Deadline Nears for Victims to Make Claims

By Jennifer Garza
Sacramento Bee [California]
December 20, 2003

Many victims of childhood sexual abuse are unaware that time is running out on a law that temporarily lifts the statute of limitations on filing lawsuits.

Victims rights groups have spent the past few weeks leafleting church parking lots, malls and other public places throughout the state to inform people about the Dec. 31 deadline.

"Most people have no idea about the law," says Joelle Casteix of Survivors Network of Those Abused by Priests, or SNAP, in Newport Beach. "Our goal is to make sure that every child who has been hurt will get the justice he or she needs. My biggest fear is that survivors will come forward too late."

Under the law, which is in effect for 2003 only, childhood sexual abuse victims who are older than 25 may sue employers or responsible third parties who knowingly protected molesters. Previously, alleged victims could not sue after their 26th birthday.

Although the law applies to all California employers, the bill was passed in the wake of revelations that some Catholic religious leaders knowingly transferred pedophile priests without telling parishioners.

While some Southern California dioceses expect the number of claims to surge before the year-end deadline, both victims rights groups and lawyers for the church say they anticipate few last-minute lawsuits against the Sacramento Catholic diocese.

"Right now, we have a couple of people sitting on the fence," says Joseph George, a Sacramento attorney. "We expect some flurry of activity ... but not a significant number."

In the past year, 30 people have filed lawsuits against the Sacramento Catholic diocese. Nearly half of those suits involve one priest, the Rev. Mario Blanco, who served in the Sacramento diocese in the early 1970s. Blanco was dismissed from the diocese in 1973. Church officials later settled two cases with two men who said they were sexually abused by Blanco.

So far, none of the current claims against the diocese has gone to court. James Sweeney, outside counsel for the diocese, says the claims are in various stages of the justice system.

"I would anticipate that ultimately, many if not all of these cases will settle," says Sweeney.

Several dioceses throughout the country have recently reached settlements with plaintiffs.

The most highly publicized was the settlement in Boston. There, in October, church officials agreed to pay $85 million to 552 plaintiffs, averaging more than $150,000 per victim. Church leaders in Seattle and Chicago also reached settlements that month. The Archdiocese of Seattle settled for $7.9 million among 15 plaintiffs while the Archdiocese of Chicago will pay $12 million among 19 plaintiffs.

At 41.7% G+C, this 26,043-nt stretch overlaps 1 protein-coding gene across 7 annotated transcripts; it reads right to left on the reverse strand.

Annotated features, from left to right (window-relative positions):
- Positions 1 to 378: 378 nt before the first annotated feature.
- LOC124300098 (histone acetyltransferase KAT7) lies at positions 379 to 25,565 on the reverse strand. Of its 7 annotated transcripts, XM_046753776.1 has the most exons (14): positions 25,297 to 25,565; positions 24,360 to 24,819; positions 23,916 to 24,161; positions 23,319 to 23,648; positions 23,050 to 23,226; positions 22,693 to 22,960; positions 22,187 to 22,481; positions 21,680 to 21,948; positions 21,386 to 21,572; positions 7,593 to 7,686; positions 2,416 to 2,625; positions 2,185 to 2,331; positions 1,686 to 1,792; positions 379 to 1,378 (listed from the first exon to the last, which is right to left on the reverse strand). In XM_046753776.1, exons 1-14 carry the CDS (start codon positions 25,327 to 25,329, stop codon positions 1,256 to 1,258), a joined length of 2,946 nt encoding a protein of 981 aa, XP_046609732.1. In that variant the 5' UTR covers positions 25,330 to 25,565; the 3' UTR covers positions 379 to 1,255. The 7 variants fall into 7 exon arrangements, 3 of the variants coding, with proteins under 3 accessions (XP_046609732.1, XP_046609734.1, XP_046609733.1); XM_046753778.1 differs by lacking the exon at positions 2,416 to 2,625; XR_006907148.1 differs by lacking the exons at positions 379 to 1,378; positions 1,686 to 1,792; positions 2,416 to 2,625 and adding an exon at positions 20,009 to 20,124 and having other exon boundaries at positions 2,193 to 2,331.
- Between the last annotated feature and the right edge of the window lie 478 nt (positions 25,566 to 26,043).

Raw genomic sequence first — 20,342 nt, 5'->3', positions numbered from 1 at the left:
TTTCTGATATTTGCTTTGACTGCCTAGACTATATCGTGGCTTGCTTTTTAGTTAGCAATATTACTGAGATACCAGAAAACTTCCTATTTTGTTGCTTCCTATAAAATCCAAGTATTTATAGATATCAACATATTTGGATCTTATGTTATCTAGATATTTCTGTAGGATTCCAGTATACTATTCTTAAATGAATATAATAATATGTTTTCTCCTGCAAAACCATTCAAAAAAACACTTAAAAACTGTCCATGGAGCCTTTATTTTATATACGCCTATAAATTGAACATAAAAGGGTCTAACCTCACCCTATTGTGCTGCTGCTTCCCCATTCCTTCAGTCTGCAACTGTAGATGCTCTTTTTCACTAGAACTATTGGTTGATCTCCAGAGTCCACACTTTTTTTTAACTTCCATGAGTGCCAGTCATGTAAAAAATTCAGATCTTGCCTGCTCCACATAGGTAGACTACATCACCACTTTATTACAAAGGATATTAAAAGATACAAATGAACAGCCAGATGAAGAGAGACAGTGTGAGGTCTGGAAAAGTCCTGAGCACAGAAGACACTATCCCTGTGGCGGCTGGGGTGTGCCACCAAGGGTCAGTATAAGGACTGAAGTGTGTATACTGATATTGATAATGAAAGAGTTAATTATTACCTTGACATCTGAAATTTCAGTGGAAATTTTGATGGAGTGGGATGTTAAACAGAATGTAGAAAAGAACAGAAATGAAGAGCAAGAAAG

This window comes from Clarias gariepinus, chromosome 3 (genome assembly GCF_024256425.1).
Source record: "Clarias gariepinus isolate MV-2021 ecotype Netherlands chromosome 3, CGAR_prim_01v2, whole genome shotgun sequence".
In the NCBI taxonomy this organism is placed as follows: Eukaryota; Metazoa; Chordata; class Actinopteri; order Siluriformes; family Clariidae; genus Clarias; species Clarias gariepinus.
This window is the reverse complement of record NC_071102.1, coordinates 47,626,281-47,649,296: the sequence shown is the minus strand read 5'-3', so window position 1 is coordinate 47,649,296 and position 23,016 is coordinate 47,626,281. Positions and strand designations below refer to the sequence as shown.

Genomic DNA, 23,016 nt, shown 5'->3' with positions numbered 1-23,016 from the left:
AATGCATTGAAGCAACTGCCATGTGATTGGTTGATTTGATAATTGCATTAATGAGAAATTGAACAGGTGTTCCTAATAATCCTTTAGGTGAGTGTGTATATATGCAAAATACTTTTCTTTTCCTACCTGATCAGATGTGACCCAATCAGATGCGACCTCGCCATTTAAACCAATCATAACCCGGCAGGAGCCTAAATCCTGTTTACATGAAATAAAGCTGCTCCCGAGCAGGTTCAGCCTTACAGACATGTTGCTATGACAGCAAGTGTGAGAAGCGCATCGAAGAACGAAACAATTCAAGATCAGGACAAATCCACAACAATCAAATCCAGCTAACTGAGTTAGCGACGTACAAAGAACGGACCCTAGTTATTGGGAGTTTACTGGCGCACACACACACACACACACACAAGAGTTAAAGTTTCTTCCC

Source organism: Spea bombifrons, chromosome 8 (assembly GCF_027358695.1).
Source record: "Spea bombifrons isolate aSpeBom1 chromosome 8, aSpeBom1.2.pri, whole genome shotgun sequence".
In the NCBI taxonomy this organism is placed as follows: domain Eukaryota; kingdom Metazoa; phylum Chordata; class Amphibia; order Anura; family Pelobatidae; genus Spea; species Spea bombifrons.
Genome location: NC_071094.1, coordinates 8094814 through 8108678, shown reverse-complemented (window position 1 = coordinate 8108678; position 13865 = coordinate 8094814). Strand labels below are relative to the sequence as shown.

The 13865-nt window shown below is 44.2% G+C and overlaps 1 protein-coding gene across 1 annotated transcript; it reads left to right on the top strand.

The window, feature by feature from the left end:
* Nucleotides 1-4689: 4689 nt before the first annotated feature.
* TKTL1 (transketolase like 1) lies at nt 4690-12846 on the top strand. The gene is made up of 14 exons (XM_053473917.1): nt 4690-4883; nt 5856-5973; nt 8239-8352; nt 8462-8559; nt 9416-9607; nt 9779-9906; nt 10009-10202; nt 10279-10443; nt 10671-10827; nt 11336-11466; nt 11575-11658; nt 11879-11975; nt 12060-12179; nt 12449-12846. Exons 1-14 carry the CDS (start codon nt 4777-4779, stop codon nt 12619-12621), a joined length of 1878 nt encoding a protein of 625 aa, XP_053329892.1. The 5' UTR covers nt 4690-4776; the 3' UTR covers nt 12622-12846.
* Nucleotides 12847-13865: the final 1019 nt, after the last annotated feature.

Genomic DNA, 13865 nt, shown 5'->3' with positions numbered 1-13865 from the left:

Sweeney says any settlements paid will be covered by insurance. In Boston, church officials recently put up for sale the former residence of Cardinal Bernard Law, who resigned amid criticism of his handling of sex-abuse scandals in the Boston diocese. There are no plans to sell church property to pay for settlements in the Sacramento diocese.

George, who represents 29 of the plaintiffs, believes some of the stronger cases in Sacramento will settle in excess of $1 million.

Sweeney, who is handling the cases for the Sacramento diocese, expects that the amount reached in any settlement would be "appropriate," but he would not discuss specific figures.

"Just because someone files a lawsuit doesn't mean their claim is true. ... You have to assess the extent of the person's damage," says Sweeney.

Despite the push to make victims aware of the approaching deadline, victims rights advocates say that many may be reluctant to file suit but that it is the only way to hold the church accountable.

"Unfortunately, a criminal option is not open to us. I would trade any dollar amount to have my perpetrator behind bars," says Nancy Sloan, 38, a registered nurse who contends she was abused by the Rev. Oliver O'Grady in 1978.

O'Grady spent seven years in state prison for molesting children while serving as a priest in Stockton. He is now believed to be living in Ireland.

Sloan says that for years, she never considered filing suit because the only thing she ever wanted "was for him not to hurt any other children."

"But then I realized that there was no other way to get justice," she says.

Earlier this year, Sloan, who is active in SNAP (, filed suit against the Stockton diocese.

"It's not the money, it's accountability," she says. "Believe me, I would much rather have my childhood back."


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